There are two Democratic hopefuls looking to take on U.S. Rep. Mike Bost, R-Murphysboro, in the 2020 general election, but will anyone on the national political stage notice?
Even though national Democrats don’t have Illinois’ 12th District on their radar screen, it hasn’t discouraged Joel Funk, of Mascoutah, and Ray Lenzi, of Makanda, from wanting to become a congressman from southwestern Illinois.
After Bost, with a margin of more than 16,000 votes, defeated former St. Clair County State’s Attorney Brendan Kelly, who was a top Democratic recruit for the 2018 cycle, the Democratic Congressional Campaign Committee has not listed the 12th District as a targeted GOP-held or open district to win in 2020.
In contrast, Illinois’ 13th District, held by U.S. Rep. Rodney Davis, R-Taylorville, is on the Democrats’ list of targeted districts.
“While each of these districts is as unique as the candidates who will rise to win them, 2018 revealed several commonalities among districts where Democrats will be most competitive in the 2020 cycle,” DCCC Chairwoman Cheri Bustos wrote in a memo with its initial list of targeted districts. “Many of the districts on our list have big suburban populations; many have also experienced rapid population growth in recent years — particularly in diverse communities. This leaves Democrats with a large number of ripe pick-up opportunities.”
Rapid population growth and suburban areas aren’t attributes used to describe Southern Illinois. Couple with that the difficulty of beating incumbents, especially by candidates that have political experience.
The 12th District likely isn’t going to see another Green Party candidate as in previous years. In 2018, Green Party nominee Randy Auxier received less than 5% of the vote in the district. Falling below that threshold means if anyone wants to run under the Green Party banner, he or she would need to gather 13,077 signatures — a much higher threshold than for established parties.
“We do not currently plan to attempt that this time around, although if a candidate with ready-made substantial financial and human resources were to come to us by next March, we might revisit it, but that’s extremely unlikely,” said Rich Whitney, co-chair of Illinois’ Green Party.
Auxier garnered roughly 7,900 votes in the 2018 election, votes that Lenzi believes will come to the Democratic candidate.
“In my mind that cuts the margin to 8,000 votes. Now we have to have a bigger turnout in St. Clair County, bigger turnout in Madison County,” Lenzi said. “(President) Trump is losing some of this base, because he’s acting so erratic, so crazy with all these treaties he tears up.”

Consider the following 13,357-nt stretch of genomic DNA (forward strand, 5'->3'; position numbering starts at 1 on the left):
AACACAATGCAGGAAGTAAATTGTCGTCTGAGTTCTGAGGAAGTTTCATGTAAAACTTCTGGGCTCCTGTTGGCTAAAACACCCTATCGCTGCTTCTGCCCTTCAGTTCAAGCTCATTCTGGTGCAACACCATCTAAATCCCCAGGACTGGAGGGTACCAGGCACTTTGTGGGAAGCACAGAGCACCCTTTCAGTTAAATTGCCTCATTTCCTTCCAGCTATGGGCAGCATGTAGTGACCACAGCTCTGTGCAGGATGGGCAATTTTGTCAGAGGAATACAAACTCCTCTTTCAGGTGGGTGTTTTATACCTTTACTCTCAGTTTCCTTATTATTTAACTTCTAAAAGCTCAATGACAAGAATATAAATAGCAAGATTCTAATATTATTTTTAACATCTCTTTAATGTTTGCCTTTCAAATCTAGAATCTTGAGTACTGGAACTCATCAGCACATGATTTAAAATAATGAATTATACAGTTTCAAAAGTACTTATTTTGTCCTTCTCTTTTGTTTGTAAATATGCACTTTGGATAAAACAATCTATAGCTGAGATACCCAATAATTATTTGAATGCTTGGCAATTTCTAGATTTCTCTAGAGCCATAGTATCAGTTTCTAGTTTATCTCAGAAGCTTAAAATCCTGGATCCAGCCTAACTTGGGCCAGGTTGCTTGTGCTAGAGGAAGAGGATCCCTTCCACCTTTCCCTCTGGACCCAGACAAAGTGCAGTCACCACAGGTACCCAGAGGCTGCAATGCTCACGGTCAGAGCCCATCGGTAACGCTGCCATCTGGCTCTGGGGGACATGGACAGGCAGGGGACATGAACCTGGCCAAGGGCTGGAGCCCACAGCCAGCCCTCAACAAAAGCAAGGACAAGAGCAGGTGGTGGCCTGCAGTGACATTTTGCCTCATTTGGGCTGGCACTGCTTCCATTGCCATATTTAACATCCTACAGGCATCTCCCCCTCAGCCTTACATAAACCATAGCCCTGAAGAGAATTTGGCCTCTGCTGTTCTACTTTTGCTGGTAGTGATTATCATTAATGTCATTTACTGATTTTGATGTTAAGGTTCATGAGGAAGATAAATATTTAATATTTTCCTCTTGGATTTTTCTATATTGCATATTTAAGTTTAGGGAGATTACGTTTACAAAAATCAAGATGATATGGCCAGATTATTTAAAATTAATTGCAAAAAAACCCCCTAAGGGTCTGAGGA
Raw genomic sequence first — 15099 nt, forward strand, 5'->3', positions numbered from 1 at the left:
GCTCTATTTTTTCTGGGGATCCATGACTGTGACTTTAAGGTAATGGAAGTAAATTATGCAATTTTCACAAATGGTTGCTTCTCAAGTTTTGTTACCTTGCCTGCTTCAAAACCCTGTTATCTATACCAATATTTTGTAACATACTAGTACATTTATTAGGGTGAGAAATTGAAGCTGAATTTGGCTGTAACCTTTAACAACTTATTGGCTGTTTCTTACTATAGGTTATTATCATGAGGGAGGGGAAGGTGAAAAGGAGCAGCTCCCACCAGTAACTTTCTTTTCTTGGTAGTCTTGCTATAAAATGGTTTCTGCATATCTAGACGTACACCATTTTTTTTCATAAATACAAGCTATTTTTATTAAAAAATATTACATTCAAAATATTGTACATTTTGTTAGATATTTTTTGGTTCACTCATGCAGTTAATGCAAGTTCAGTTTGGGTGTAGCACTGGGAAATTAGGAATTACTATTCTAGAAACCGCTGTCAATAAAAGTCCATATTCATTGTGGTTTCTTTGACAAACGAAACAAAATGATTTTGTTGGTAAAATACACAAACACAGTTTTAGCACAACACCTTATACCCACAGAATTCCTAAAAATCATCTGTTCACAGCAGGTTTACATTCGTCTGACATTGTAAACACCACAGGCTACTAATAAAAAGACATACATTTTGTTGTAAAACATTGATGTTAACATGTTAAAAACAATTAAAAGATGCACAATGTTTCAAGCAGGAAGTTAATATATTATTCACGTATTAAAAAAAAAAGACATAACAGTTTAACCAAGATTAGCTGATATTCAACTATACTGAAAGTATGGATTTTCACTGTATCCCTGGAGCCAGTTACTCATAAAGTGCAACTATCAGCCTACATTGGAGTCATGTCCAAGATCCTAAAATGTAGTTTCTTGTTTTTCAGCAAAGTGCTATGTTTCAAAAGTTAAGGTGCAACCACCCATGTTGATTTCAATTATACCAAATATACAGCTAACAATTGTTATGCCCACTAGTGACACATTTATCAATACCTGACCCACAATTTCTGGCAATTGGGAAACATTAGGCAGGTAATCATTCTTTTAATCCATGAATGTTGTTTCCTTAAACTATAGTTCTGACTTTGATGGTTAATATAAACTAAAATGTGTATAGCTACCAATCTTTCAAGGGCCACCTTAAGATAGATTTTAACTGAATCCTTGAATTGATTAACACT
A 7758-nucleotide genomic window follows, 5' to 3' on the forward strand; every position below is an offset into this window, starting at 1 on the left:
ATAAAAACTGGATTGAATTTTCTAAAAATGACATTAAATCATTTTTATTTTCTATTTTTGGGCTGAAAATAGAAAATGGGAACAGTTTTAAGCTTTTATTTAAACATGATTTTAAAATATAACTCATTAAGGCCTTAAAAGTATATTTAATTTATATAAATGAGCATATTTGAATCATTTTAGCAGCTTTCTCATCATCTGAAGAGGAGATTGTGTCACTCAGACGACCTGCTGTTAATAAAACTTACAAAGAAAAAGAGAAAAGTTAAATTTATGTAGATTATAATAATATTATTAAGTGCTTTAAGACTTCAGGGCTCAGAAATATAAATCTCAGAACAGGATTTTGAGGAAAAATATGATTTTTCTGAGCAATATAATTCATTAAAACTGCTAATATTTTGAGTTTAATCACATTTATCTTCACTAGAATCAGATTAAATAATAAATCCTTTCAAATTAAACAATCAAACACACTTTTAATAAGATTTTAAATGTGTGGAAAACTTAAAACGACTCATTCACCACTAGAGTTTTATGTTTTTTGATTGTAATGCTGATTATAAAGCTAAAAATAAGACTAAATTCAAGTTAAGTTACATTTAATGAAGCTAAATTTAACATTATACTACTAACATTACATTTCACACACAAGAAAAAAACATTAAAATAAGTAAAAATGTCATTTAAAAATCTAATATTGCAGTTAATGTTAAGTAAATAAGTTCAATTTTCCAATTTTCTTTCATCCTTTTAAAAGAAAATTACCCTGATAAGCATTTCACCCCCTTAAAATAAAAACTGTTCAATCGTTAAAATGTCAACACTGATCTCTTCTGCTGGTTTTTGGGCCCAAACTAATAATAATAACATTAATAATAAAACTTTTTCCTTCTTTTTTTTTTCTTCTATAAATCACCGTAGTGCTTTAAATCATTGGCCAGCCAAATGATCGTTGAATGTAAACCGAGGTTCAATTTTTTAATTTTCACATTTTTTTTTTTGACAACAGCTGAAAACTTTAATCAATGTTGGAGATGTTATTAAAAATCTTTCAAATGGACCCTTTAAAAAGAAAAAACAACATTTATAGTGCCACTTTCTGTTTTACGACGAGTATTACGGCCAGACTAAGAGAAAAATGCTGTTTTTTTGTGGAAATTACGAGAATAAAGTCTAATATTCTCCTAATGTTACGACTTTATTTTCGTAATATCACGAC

Funk also is confident the district is worth paying attention to, despite what party strategists may think.
“The 12th District is a competitive district,” Funk said. “Congressman Bost … this would be his fourth time running. I’m coming into this with a different background, with a different knowledge base, a drive and a will I don’t think he’s ever been up against before. It’s not going to be easy. If it’s going to be easy, it would have happened in the past. I’m very committed to making this happen and see real significant change happen in the 12th District because we’re suffering.”
Can they make connections in conservative areas?
The 12th District is comprised of areas in southwestern Illinois that stretch from Alton in Madison County to Cairo in Alexander County. The district includes all of St. Clair , Monroe , Randolph, Jackson and Williamson counties, among others.
In order to do well in the district, a Democratic candidate would need make some gains in its rural parts south of the St. Louis area.
Funk and Lenzi both are touting their rural credentials and say they can connect with people in conservative areas.
“I grew up in the country. I’m actually a country kid,” Lenzi said. “I come from country people. I love country music. I get choked up even talking about listening to Willie’s Roadhouse on Sirius radio. … My dad’s favorite music was Hank Williams. I still have guns. I think I can connect.”
Funk grew up on a Mascoutah farm and served as an aviator in the U.S. Army with deployments to Syria, Iraq, Afghanistan and Colombia.
“With my background coming from a rural community, having been raised on a farm, being in the military, I can speak to people who might not have been open to a Democrat in the past,” Funk said. “I can at least have a conversation with them and show that we have a lot of things in common and won’t just dismiss me from the get go.”
Being from a conservative area, Funk was previously a Republican and voted in the GOP primaries in 2010 and 2012, according to St. Clair County Clerk’s Office records.
“I am a Democrat. I was raised in a conservative household in a conservative community, but I changed and I don’t think there are very many people that change their registration or affiliation while they’re sitting in a joint operations center in Afghanistan. ... I looked upon myself, what I valued, and saw I was no longer aligned with that other party,” Funk said.
“My understanding of socioeconomic issues, I’ve always been a very staunch supporter of personal liberty and so I was in a conflict there with the sometimes more conservative wing of the Republican Party. Even when I was, I wasn’t a straight-ticket voter.”
BEHIND OUR REPORTING
Why did we do this story?
The November 2020 election may be more than a year away, but candidates are starting to organize and begin the process to appear on the ballot. On Sept. 3, candidates were allowed to begin collecting signatures on petitions that are required to appear on the March 17 primary ballot. Official filing of petitions is scheduled from Nov. 25 through Dec. 2. The BND will cover the important steps leading up to the election as part of our role in giving you information that will help you participate in civic life and be a watchdog of the candidates and the election process.
Going after Bost